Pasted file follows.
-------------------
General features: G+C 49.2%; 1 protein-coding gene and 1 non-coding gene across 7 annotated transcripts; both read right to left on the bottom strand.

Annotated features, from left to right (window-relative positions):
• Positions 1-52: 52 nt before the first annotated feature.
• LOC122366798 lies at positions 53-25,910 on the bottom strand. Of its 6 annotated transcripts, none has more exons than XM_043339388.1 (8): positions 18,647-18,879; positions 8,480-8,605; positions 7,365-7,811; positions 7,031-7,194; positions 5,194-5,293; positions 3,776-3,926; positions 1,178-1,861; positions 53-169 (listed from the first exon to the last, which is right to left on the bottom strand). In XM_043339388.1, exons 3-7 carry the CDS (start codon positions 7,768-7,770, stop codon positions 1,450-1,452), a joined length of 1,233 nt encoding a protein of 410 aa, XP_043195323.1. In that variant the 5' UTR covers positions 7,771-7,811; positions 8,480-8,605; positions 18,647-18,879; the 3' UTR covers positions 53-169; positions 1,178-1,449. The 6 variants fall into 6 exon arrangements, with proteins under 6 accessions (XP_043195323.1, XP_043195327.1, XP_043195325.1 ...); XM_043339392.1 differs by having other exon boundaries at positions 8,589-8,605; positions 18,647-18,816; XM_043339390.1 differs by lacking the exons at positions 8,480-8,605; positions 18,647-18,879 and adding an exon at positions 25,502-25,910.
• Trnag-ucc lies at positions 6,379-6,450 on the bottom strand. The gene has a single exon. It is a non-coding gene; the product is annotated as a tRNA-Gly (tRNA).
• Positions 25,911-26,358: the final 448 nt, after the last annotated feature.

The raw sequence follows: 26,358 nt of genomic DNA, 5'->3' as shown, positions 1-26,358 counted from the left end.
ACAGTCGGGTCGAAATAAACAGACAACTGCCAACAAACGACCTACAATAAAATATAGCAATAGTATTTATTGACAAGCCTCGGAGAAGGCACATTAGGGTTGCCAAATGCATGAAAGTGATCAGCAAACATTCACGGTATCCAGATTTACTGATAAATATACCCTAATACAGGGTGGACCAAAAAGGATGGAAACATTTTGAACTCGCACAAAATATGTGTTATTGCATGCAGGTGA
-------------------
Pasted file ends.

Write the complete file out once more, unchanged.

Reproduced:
General features: G+C 49.2%; 1 protein-coding gene and 1 non-coding gene across 7 annotated transcripts; both read right to left on the bottom strand.

Annotated features, from left to right (window-relative positions):
• Positions 1-52: 52 nt before the first annotated feature.
• LOC122366798 lies at positions 53-25,910 on the bottom strand. Of its 6 annotated transcripts, none has more exons than XM_043339388.1 (8): positions 18,647-18,879; positions 8,480-8,605; positions 7,365-7,811; positions 7,031-7,194; positions 5,194-5,293; positions 3,776-3,926; positions 1,178-1,861; positions 53-169 (listed from the first exon to the last, which is right to left on the bottom strand). In XM_043339388.1, exons 3-7 carry the CDS (start codon positions 7,768-7,770, stop codon positions 1,450-1,452), a joined length of 1,233 nt encoding a protein of 410 aa, XP_043195323.1. In that variant the 5' UTR covers positions 7,771-7,811; positions 8,480-8,605; positions 18,647-18,879; the 3' UTR covers positions 53-169; positions 1,178-1,449. The 6 variants fall into 6 exon arrangements, with proteins under 6 accessions (XP_043195323.1, XP_043195327.1, XP_043195325.1 ...); XM_043339392.1 differs by having other exon boundaries at positions 8,589-8,605; positions 18,647-18,816; XM_043339390.1 differs by lacking the exons at positions 8,480-8,605; positions 18,647-18,879 and adding an exon at positions 25,502-25,910.
• Trnag-ucc lies at positions 6,379-6,450 on the bottom strand. The gene has a single exon. It is a non-coding gene; the product is annotated as a tRNA-Gly (tRNA).
• Positions 25,911-26,358: the final 448 nt, after the last annotated feature.

The raw sequence follows: 26,358 nt of genomic DNA, 5'->3' as shown, positions 1-26,358 counted from the left end.
ACAGTCGGGTCGAAATAAACAGACAACTGCCAACAAACGACCTACAATAAAATATAGCAATAGTATTTATTGACAAGCCTCGGAGAAGGCACATTAGGGTTGCCAAATGCATGAAAGTGATCAGCAAACATTCACGGTATCCAGATTTACTGATAAATATACCCTAATACAGGGTGGACCAAAAAGGATGGAAACATTTTGAACTCGCACAAAATATGTGTTATTGCATGCAGGTGA